A senior agricultural official said China will increase the transport of pork, rather than live pigs, to meet demand for meat and reduce the risk of transmitting African swine fever.
Local governments must take resolute measures once outbreaks occur and quickly eliminate risks of the disease spreading, Yu Kangzhen, vice-minister of the Ministry of Agriculture and Rural Affairs, said over the weekend in Yingkou, Liaoning province, at a meeting on prevention and control of the disease.
Yu said the country will make full use of its current slaughter capacity to push forward the transformation from transporting live pigs to transporting pork.
Farmers, pork producing companies and government officials who fail in their duties in prevention and control of the disease will be held accountable, he warned.
Local authorities should increase support to animal disease control and prevention systems, so they have enough talent and equipment to respond to diseases once they occur, Yu said.
China reported more than 20 outbreaks of African swine fever in August and September, after the first outbreak of the deadly animal disease in China occurred in Shenyang, Liaoning province, on Aug. 1.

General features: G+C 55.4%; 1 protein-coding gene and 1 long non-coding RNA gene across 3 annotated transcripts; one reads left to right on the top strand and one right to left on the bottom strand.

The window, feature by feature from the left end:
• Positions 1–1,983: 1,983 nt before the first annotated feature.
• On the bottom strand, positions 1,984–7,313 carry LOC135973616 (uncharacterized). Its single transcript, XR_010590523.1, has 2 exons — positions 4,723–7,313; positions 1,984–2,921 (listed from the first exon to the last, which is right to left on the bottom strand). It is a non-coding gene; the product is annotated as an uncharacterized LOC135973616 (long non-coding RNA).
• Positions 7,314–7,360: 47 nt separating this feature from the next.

The disease is not transmissible to people but can cause fatality rates of up to 100 percent in pigs. Pork is the most common meat consumed in China, the world's biggest pork producer and consumer.
Zhu Zengyong, an industry researcher at the Chinese Academy of Agricultural Sciences, said transport of live pigs, rather than pork, is the primary channel of pork supply in China, which brings higher risks of outbreaks.
Although slaughtering companies in China generally have enough capacity to slaughter pigs, the capacity is unevenly distributed, and in some areas consumers of pork rely on live pigs transported from other places, he said.
"The circulation mode that emphasizes live pig transport across different regions is also linked with consumers' eating habits in some areas," Zhu said.
"In some southern places, for example, consumers favor pork from freshly slaughtered pigs, while in Beijing, people have gradually accepted chilled fresh pork."
In addition to reducing risks of disease spread, promoting a shift from transporting live pigs to pork can also benefit pork industries and farmers and bring them more income, he said.
"The outbreaks of African swine fever in China may become a turning point for the transformation," Zhu said. "But promoting the new mode requires efforts from all sides, including consumers, governments and the pork industry."